But he’s also recommending the jettisoning of one of the more controversial parts of the For the People Act: public financing of campaigns.

And while Manchin supports absentee voting, he doesn’t go so far to endorse no-excuse absentee voting. In another move likely to rankle some Democrats, Manchin is proposing voter ID requirements with the possibility of alternatives such as utility bills to provide proof of identity in order to vote. 

But Democrats, eager to have Manchin at the table, are signaling that they are open to agreeing to some of his concessions as long as they could work out the details on how they would impact individual states.

“I want to thank him for his determined efforts to find a compromise on the bill that’s coming before us. Sen. Manchin spoke to everyone in sight — Republicans, Democrats, Independents, liberals, conservatives — and he listened. The compromise he proposed is not inclusive of everything I’d like to see in the bill, but the reality is that it would be an improvement,” Durbin said. 

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The White House also signaled on Monday that it is open to Manchin’s compromise as a potential pathway to Democratic unity on how to address voting rights. 

“We don’t expect there to be a magical 10 votes, but just two weeks ago, there were questions about whether Democrats would be aligned. We certainly hope that will be the case tomorrow,” White House press secretary Jen PsakiJen PsakiMeghan McCain: Democrats 'should give a little credit' to Trump for COVID-19 vaccine House adjourns for recess without passing bill to extend federal eviction ban Hunter Biden blasts those criticizing price of his art: 'F--- 'em' MORE said in a briefing.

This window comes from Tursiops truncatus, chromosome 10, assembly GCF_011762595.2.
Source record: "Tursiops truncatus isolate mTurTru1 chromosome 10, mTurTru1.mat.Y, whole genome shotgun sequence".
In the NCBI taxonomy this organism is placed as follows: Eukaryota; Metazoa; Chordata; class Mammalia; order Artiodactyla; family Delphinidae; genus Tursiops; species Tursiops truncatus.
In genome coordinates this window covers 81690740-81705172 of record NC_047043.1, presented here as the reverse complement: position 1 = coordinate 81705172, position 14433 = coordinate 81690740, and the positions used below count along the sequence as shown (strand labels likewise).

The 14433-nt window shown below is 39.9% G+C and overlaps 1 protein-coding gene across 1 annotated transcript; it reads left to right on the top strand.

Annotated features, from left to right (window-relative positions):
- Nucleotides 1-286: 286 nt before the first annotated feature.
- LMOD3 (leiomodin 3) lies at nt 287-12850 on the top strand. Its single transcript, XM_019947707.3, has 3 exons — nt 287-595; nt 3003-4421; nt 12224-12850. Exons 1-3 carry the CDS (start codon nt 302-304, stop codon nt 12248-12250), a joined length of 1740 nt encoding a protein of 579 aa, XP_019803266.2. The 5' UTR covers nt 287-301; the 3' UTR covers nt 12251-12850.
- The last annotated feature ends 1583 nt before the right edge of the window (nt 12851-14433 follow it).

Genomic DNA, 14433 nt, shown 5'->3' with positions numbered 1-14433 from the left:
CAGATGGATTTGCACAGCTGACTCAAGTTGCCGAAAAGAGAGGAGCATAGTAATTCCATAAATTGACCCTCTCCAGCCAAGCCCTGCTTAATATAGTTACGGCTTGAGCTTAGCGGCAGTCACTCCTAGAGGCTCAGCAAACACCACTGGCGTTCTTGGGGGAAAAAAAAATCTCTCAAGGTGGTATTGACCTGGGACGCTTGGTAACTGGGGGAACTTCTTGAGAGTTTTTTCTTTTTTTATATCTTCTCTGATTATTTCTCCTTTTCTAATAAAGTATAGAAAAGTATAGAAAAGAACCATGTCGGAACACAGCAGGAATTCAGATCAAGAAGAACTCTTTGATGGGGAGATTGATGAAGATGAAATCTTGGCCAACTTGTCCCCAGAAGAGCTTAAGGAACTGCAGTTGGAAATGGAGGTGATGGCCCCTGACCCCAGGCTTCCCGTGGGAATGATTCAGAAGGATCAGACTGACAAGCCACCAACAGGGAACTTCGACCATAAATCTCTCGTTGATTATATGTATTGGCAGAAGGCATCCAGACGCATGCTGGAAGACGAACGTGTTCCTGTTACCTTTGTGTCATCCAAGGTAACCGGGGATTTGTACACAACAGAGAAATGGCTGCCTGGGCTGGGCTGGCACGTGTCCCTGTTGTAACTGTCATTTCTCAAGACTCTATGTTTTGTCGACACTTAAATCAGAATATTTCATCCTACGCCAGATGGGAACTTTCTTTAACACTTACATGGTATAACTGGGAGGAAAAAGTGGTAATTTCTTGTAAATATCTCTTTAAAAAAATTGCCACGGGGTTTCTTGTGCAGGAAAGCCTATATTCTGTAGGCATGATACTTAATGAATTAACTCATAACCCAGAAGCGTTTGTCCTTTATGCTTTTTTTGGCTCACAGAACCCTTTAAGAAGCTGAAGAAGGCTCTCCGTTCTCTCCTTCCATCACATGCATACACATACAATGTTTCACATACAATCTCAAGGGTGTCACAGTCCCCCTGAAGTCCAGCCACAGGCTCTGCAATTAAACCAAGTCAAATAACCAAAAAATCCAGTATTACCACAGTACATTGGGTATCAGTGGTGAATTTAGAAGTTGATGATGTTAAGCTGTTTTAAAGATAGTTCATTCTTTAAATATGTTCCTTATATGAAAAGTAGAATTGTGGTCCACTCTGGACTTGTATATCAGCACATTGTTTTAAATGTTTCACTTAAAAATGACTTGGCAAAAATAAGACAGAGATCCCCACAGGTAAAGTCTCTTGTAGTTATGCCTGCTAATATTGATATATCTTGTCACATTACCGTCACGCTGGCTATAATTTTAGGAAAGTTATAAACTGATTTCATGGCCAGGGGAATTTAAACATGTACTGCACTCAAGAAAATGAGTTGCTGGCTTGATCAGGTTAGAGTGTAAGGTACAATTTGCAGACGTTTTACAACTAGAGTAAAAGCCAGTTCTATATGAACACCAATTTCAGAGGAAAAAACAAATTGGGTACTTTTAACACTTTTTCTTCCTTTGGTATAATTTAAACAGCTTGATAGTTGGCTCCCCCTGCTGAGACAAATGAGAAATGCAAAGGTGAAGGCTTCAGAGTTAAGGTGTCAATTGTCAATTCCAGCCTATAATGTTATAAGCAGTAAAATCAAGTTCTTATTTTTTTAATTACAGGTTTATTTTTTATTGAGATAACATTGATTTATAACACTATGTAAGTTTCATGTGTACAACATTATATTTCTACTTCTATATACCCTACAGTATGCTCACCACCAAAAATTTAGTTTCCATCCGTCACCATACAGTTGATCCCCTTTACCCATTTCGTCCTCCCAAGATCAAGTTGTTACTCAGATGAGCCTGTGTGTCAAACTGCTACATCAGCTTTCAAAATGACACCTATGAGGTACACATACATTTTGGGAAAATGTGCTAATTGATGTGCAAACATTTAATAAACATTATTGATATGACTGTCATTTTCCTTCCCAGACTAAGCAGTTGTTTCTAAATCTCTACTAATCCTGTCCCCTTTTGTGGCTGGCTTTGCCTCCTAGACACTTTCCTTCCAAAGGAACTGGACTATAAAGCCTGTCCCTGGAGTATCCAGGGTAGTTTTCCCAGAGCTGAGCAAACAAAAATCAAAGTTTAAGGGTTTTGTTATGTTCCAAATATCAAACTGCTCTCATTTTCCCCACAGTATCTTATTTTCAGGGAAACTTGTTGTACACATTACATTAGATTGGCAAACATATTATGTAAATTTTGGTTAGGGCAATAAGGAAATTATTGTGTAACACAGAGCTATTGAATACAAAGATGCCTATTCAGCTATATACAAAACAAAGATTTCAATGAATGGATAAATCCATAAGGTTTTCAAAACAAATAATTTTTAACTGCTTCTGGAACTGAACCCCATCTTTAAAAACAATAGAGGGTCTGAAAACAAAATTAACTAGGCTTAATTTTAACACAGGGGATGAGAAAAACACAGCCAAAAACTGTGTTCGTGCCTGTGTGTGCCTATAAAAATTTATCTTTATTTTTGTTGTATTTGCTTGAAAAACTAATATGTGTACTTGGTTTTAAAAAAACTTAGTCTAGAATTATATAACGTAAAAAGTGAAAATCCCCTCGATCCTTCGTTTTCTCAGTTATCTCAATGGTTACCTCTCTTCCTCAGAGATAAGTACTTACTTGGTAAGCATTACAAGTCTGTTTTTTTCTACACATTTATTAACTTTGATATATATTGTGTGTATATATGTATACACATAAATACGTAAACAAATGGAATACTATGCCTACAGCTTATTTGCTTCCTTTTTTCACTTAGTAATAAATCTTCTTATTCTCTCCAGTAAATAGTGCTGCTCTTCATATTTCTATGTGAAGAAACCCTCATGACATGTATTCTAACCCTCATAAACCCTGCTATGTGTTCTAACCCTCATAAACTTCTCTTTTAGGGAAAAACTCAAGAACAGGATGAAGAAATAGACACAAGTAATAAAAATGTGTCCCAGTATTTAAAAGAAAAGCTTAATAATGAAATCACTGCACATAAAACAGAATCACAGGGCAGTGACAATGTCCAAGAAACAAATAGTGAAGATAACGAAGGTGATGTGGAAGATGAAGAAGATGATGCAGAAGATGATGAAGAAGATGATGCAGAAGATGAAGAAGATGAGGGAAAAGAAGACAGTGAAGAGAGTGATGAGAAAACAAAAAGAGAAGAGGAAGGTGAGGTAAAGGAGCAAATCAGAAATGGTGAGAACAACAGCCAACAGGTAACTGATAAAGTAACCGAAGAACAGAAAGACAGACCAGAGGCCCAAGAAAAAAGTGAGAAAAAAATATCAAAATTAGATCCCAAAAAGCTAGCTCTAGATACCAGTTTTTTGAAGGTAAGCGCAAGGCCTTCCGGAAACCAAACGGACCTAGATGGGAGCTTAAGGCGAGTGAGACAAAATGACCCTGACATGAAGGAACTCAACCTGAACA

Getting Manchin on board wouldn't end Democrats' headaches on voting rights. If they are able to unite all 50 of their members, it will only fuel calls to nix the 60-vote legislative filibuster, something Manchin and Sen. Kyrsten SinemaKyrsten SinemaOn The Money: Justice Department says Trump's tax returns should be released | Democrats fall short of votes for extending eviction ban Senate starts infrastructure debate amid 11th-hour drama The Hill's Morning Report - Presented by Facebook - Biden sets new vaccine mandate as COVID-19 cases surge MORE (D-Ariz.) oppose and several others are viewed as wary of doing. 

Progressive groups are already ramping up their pressure over the filibuster in anticipation of Tuesday’s vote.

“If a minority of senators abuse the filibuster to prevent the Senate from even debating critical voting rights legislation, then the path forward for Senate Democrats becomes crystal clear: Democrats must move quickly to eliminate the filibuster and pass popular voting rights legislation supported by a majority of senators,” Eli Zupnick, a spokesman for Fix Our Senate, said in a statement.

Democrats have long viewed bringing bills to the floor that get all 50 members of their caucus as the next stage of the filibuster fight. That would force Republicans to go on the record and, they hope, show their own filibuster holdouts what can’t pass without changing the chamber's rules.

But Schumer, who hasn’t taken a hard position on the filibuster, made it clear he wants to keep the rhetorical fire focused on Republicans, aiming to squeeze GOP senators as GOP-led state legislatures debate and in some cases pass tighter voting rules and former President TrumpDonald TrumpMeghan McCain: Democrats 'should give a little credit' to Trump for COVID-19 vaccine Trump testing czar warns lockdowns may be on table if people don't get vaccinated Overnight Health Care: CDC details Massachusetts outbreak that sparked mask update | White House says national vaccine mandate 'not under consideration at this time' MORE doubles down on his false claim that the election was “stolen.” 

“The vote tomorrow ... it’s called the motion to proceed. How we get bills on the floor of the Senate. It needs 60 votes to be able to be debated. Will our Republicans let us debate?” Schumer asked. “We’re about to find out how my Republican colleagues will answer that question.”